A student at West Elementary School in Alton has a confirmed case of the mumps.
Parents said the school district sent them a phone call and email alert last Thursday. The email said, in part, “The student with the mumps is now fine and did not attend school while ill. However, it is possible that family members and students were exposed while the virus was potentially contagious.”
Parents said it prompted them to check their children’s immunization records and be aware of the symptoms, including fever and respiratory problems.
“They always talk about flu vaccinations, but they never talk about anything like that where that catches you off guard,” said Tiara Pierson, a parent of a West Elementary student.
Doctors say there is a small chance even a child who is immunized could get the mumps if exposed to it. That’s why it is important to maintain high vaccination rates.
“Even when kids are vaccinated, there is a two to four percent chance any individual kid will get mumps if they’re exposed to it,” said Dr. Kenneth Haller, a SLUCare Pediatrician at SSM Health Cardinal Glennon Children’s Hospital. “If we go about below 95 percent vaccination in a community, that’s where we can find outbreaks, so it’s important kids get vaccinated against this.”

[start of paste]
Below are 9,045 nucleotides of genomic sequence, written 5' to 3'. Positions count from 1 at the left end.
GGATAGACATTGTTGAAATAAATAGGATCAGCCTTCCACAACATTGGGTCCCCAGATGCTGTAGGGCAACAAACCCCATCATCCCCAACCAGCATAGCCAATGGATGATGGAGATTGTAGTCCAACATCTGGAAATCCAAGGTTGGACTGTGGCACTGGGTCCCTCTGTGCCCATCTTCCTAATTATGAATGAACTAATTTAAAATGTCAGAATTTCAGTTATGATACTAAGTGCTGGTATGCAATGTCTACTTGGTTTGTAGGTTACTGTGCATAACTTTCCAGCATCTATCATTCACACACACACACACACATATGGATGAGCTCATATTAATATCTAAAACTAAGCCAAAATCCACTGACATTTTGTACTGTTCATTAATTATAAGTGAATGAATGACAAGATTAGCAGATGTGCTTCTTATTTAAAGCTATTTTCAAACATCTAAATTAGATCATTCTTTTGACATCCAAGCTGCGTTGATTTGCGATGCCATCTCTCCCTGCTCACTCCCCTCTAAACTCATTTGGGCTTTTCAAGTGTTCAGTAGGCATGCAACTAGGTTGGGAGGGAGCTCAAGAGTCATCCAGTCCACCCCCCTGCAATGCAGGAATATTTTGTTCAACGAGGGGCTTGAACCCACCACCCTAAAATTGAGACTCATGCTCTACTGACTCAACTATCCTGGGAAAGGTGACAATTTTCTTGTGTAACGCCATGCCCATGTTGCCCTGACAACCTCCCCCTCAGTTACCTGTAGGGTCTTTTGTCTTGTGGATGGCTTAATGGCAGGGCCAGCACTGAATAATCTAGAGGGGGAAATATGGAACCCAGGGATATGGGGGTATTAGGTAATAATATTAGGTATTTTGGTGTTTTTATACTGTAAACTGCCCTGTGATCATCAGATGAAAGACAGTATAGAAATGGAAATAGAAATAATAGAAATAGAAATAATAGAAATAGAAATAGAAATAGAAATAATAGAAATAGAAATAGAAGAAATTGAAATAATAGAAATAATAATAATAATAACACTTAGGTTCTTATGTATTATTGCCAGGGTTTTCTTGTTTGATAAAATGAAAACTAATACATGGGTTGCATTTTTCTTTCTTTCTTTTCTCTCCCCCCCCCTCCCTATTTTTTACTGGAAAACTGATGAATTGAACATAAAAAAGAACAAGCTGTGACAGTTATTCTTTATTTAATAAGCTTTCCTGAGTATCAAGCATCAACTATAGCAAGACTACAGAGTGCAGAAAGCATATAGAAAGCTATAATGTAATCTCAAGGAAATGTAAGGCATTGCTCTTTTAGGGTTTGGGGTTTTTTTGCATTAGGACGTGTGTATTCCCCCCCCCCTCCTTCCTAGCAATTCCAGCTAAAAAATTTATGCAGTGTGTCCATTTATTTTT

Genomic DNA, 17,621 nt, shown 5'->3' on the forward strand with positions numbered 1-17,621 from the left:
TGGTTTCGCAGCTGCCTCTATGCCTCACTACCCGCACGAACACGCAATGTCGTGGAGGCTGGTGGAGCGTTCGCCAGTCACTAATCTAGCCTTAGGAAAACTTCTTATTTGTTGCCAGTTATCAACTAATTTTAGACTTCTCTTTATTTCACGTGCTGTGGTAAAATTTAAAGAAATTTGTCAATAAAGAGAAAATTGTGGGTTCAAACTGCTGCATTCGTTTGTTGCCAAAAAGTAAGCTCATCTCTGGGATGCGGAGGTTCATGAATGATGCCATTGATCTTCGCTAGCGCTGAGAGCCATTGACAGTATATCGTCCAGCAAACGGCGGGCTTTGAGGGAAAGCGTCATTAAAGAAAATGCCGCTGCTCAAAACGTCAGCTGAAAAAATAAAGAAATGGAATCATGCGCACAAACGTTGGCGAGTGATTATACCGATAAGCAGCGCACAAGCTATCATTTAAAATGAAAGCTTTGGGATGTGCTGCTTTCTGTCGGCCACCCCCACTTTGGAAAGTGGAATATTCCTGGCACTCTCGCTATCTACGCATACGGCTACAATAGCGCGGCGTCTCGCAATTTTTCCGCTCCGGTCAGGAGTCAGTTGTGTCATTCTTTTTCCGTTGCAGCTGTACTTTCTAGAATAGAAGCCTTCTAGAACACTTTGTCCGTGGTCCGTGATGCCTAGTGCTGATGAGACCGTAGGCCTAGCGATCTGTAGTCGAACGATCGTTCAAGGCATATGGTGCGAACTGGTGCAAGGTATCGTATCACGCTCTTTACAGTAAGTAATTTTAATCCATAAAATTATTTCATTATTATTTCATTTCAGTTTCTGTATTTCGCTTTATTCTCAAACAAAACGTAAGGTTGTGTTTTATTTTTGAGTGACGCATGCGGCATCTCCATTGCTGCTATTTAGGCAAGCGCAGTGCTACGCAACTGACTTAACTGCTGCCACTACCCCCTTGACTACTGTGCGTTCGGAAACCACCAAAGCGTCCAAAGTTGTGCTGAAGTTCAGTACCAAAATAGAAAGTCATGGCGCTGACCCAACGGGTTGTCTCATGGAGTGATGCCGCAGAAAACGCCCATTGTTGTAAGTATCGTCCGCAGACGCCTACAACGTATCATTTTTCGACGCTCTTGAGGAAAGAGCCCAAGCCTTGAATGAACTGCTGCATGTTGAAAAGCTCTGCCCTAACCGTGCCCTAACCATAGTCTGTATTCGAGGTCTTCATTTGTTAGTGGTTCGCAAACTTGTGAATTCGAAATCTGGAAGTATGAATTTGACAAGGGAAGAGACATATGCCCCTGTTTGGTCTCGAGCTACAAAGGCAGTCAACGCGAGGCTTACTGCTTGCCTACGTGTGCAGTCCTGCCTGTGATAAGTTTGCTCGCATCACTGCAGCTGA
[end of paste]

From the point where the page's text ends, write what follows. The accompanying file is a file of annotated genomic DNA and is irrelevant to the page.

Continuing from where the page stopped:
Dr. Haller said mumps is extremely contagious, and can lead to serious infections such as meningitis and pneumonia.
“From the initial infection, kids can get so sick that have trouble swallowing, that they get dehydrated and end up in the hospital,” Dr. Haller said.
The Madison County Health Department has been notified of the mumps case, and it is working with the school district. A spokesperson sent the following statement:
MADISON COUNTY HEALTH DEPARTMENT STATEMENT
Feb. 14, 2017
We understand that local parents are concerned about the recent incident of mumps in Madison County. Madison County Health Department is working closely with Alton School District in regards to this isolated case.
Parents were notified and symptoms to watch for, plus encouraged to contact their physician should they experience these signs. Madison County Health Department encourages everyone to use preventive precautions which include following the 3 C’s and to be sure that all vaccinations are up to date.
The 3 C’s include:
- Clean (wash your hands thoroughly and often)
- Cover (your mouth and nose when you cough and sneeze)
- Contain (stay home if you are sick, keep children home when they are sick).
It is also important to avoid touching your eyes, nose or mouth and to not share eating or drinking utensils.
Madison County Health Department, Illinois Department of Public Health and the CDC recommend children be immunized with two doses of MMR., which it the best protection from getting the virus.